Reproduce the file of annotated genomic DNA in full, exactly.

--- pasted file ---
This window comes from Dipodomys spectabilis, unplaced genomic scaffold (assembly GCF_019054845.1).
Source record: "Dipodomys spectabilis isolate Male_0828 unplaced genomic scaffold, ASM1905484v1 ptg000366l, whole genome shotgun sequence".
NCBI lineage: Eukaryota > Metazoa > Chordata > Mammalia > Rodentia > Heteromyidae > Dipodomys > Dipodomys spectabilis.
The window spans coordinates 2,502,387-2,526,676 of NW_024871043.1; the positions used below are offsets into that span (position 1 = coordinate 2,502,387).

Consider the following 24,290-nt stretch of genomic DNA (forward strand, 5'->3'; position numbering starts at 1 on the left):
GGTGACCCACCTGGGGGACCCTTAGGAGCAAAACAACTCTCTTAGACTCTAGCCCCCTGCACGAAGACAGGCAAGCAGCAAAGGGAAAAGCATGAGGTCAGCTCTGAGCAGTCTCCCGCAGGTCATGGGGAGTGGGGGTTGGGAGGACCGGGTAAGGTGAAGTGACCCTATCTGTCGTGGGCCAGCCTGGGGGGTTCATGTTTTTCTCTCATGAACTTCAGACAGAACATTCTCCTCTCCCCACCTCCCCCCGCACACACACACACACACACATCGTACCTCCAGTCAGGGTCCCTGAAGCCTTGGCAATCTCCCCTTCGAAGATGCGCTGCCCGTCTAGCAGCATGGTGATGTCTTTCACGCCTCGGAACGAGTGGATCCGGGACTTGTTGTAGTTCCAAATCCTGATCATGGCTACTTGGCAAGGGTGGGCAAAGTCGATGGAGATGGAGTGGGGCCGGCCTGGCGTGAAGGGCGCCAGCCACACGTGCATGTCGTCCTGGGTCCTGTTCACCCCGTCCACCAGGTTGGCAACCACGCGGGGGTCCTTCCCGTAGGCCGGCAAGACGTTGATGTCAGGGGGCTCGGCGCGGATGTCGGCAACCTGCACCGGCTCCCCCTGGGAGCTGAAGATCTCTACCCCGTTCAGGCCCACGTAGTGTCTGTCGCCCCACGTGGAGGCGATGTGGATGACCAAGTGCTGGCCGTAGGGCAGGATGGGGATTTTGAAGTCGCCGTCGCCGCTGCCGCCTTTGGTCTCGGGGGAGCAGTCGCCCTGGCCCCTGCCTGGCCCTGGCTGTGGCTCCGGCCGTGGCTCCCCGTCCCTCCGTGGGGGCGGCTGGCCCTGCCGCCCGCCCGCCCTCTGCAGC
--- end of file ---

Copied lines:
This window comes from Dipodomys spectabilis, unplaced genomic scaffold (assembly GCF_019054845.1).
Source record: "Dipodomys spectabilis isolate Male_0828 unplaced genomic scaffold, ASM1905484v1 ptg000366l, whole genome shotgun sequence".
NCBI lineage: Eukaryota > Metazoa > Chordata > Mammalia > Rodentia > Heteromyidae > Dipodomys > Dipodomys spectabilis.
The window spans coordinates 2,502,387-2,526,676 of NW_024871043.1; the positions used below are offsets into that span (position 1 = coordinate 2,502,387).

Consider the following 24,290-nt stretch of genomic DNA (forward strand, 5'->3'; position numbering starts at 1 on the left):
GGTGACCCACCTGGGGGACCCTTAGGAGCAAAACAACTCTCTTAGACTCTAGCCCCCTGCACGAAGACAGGCAAGCAGCAAAGGGAAAAGCATGAGGTCAGCTCTGAGCAGTCTCCCGCAGGTCATGGGGAGTGGGGGTTGGGAGGACCGGGTAAGGTGAAGTGACCCTATCTGTCGTGGGCCAGCCTGGGGGGTTCATGTTTTTCTCTCATGAACTTCAGACAGAACATTCTCCTCTCCCCACCTCCCCCCGCACACACACACACACACACATCGTACCTCCAGTCAGGGTCCCTGAAGCCTTGGCAATCTCCCCTTCGAAGATGCGCTGCCCGTCTAGCAGCATGGTGATGTCTTTCACGCCTCGGAACGAGTGGATCCGGGACTTGTTGTAGTTCCAAATCCTGATCATGGCTACTTGGCAAGGGTGGGCAAAGTCGATGGAGATGGAGTGGGGCCGGCCTGGCGTGAAGGGCGCCAGCCACACGTGCATGTCGTCCTGGGTCCTGTTCACCCCGTCCACCAGGTTGGCAACCACGCGGGGGTCCTTCCCGTAGGCCGGCAAGACGTTGATGTCAGGGGGCTCGGCGCGGATGTCGGCAACCTGCACCGGCTCCCCCTGGGAGCTGAAGATCTCTACCCCGTTCAGGCCCACGTAGTGTCTGTCGCCCCACGTGGAGGCGATGTGGATGACCAAGTGCTGGCCGTAGGGCAGGATGGGGATTTTGAAGTCGCCGTCGCCGCTGCCGCCTTTGGTCTCGGGGGAGCAGTCGCCCTGGCCCCTGCCTGGCCCTGGCTGTGGCTCCGGCCGTGGCTCCCCGTCCCTCCGTGGGGGCGGCTGGCCCTGCCGCCCGCCCGCCCTCTGCAGC